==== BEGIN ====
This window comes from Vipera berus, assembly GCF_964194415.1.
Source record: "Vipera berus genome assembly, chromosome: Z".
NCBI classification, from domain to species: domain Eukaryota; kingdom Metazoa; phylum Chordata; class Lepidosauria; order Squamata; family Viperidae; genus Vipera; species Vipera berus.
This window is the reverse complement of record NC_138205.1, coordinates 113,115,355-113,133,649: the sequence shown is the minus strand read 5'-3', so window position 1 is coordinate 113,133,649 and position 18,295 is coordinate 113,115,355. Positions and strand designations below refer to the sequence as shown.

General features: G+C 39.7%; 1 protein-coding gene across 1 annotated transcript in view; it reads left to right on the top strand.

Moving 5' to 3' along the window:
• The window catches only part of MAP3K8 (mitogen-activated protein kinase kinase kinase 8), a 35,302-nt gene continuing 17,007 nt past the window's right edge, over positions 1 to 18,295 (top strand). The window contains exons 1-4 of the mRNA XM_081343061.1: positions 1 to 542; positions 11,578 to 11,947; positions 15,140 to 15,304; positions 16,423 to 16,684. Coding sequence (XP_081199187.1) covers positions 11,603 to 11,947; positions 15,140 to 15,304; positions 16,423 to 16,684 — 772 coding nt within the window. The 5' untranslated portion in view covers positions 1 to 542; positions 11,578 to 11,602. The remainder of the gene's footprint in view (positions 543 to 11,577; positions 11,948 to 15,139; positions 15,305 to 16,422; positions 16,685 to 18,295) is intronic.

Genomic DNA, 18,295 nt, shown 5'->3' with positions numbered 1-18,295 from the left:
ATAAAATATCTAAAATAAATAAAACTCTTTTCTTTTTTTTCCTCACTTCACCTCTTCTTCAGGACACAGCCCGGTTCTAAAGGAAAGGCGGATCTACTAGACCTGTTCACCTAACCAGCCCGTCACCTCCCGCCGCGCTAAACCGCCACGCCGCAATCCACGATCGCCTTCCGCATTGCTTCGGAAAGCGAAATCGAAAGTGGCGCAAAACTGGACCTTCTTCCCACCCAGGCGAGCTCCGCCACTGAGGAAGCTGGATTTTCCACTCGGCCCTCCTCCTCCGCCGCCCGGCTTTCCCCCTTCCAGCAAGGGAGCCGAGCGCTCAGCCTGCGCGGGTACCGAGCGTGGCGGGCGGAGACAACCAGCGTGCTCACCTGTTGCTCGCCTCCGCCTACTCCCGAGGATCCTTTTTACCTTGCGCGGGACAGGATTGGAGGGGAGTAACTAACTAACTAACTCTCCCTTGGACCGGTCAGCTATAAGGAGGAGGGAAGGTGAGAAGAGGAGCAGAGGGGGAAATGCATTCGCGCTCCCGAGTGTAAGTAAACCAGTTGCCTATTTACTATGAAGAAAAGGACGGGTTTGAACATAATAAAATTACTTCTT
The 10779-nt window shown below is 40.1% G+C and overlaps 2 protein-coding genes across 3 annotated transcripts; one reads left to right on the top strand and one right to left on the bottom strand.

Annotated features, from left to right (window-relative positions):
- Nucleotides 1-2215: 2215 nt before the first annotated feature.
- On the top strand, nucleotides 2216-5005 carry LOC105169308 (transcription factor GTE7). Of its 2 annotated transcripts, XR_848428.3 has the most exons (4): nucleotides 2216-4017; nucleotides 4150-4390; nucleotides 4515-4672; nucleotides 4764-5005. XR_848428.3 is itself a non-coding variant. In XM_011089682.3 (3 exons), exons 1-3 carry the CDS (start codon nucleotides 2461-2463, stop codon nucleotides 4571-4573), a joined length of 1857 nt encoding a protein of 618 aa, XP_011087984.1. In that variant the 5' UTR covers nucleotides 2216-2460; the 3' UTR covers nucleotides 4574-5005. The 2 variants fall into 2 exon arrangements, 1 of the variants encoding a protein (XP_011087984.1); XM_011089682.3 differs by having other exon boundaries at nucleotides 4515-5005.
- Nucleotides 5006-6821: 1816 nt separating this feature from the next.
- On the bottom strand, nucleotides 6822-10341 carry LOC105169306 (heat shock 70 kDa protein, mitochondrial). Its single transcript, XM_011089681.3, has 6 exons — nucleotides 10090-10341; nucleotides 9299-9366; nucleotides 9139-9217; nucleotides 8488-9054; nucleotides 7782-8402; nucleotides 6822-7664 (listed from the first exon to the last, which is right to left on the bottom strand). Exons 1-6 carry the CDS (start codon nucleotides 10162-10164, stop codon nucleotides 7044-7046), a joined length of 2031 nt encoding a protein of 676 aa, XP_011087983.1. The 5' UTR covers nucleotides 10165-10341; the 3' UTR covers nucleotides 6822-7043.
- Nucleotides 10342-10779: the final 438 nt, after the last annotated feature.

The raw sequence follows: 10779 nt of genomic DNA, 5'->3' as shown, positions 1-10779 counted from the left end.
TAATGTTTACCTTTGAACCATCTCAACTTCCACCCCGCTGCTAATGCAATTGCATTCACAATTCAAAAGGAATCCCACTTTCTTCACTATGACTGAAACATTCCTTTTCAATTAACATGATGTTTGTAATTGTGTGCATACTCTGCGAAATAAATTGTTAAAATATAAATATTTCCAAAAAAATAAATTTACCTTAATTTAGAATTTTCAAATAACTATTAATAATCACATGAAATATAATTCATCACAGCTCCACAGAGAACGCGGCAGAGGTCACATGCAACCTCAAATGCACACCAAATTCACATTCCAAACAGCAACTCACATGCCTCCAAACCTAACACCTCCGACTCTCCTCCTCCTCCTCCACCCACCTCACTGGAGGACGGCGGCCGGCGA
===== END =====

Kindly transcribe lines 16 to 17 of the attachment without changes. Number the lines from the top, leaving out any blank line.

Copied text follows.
- Nucleotides 10342-10779: the final 438 nt, after the last annotated feature.

The raw sequence follows: 10779 nt of genomic DNA, 5'->3' as shown, positions 1-10779 counted from the left end.